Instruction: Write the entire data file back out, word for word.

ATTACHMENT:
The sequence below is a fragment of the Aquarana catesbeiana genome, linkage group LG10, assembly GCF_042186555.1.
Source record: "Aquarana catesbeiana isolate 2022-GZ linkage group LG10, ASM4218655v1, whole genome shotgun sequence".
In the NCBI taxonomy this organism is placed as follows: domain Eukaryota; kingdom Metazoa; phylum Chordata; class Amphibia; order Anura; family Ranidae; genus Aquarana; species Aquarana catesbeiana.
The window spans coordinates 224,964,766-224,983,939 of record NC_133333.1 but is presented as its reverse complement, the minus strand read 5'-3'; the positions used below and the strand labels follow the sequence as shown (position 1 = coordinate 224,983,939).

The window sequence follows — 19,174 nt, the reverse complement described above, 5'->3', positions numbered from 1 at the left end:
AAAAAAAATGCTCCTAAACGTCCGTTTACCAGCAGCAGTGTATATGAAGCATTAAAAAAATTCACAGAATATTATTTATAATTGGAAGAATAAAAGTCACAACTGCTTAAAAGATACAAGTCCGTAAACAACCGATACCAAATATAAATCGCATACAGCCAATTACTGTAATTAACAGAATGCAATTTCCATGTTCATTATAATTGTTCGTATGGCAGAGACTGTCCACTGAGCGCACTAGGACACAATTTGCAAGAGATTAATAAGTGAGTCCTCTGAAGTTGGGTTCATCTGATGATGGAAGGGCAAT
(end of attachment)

The sequence below is a fragment of the Aquarana catesbeiana genome, linkage group LG10, assembly GCF_042186555.1.
Source record: "Aquarana catesbeiana isolate 2022-GZ linkage group LG10, ASM4218655v1, whole genome shotgun sequence".
In the NCBI taxonomy this organism is placed as follows: domain Eukaryota; kingdom Metazoa; phylum Chordata; class Amphibia; order Anura; family Ranidae; genus Aquarana; species Aquarana catesbeiana.
The window spans coordinates 224,964,766-224,983,939 of record NC_133333.1 but is presented as its reverse complement, the minus strand read 5'-3'; the positions used below and the strand labels follow the sequence as shown (position 1 = coordinate 224,983,939).

The window sequence follows — 19,174 nt, the reverse complement described above, 5'->3', positions numbered from 1 at the left end:
AAAAAAAATGCTCCTAAACGTCCGTTTACCAGCAGCAGTGTATATGAAGCATTAAAAAAATTCACAGAATATTATTTATAATTGGAAGAATAAAAGTCACAACTGCTTAAAAGATACAAGTCCGTAAACAACCGATACCAAATATAAATCGCATACAGCCAATTACTGTAATTAACAGAATGCAATTTCCATGTTCATTATAATTGTTCGTATGGCAGAGACTGTCCACTGAGCGCACTAGGACACAATTTGCAAGAGATTAATAAGTGAGTCCTCTGAAGTTGGGTTCATCTGATGATGGAAGGGCAAT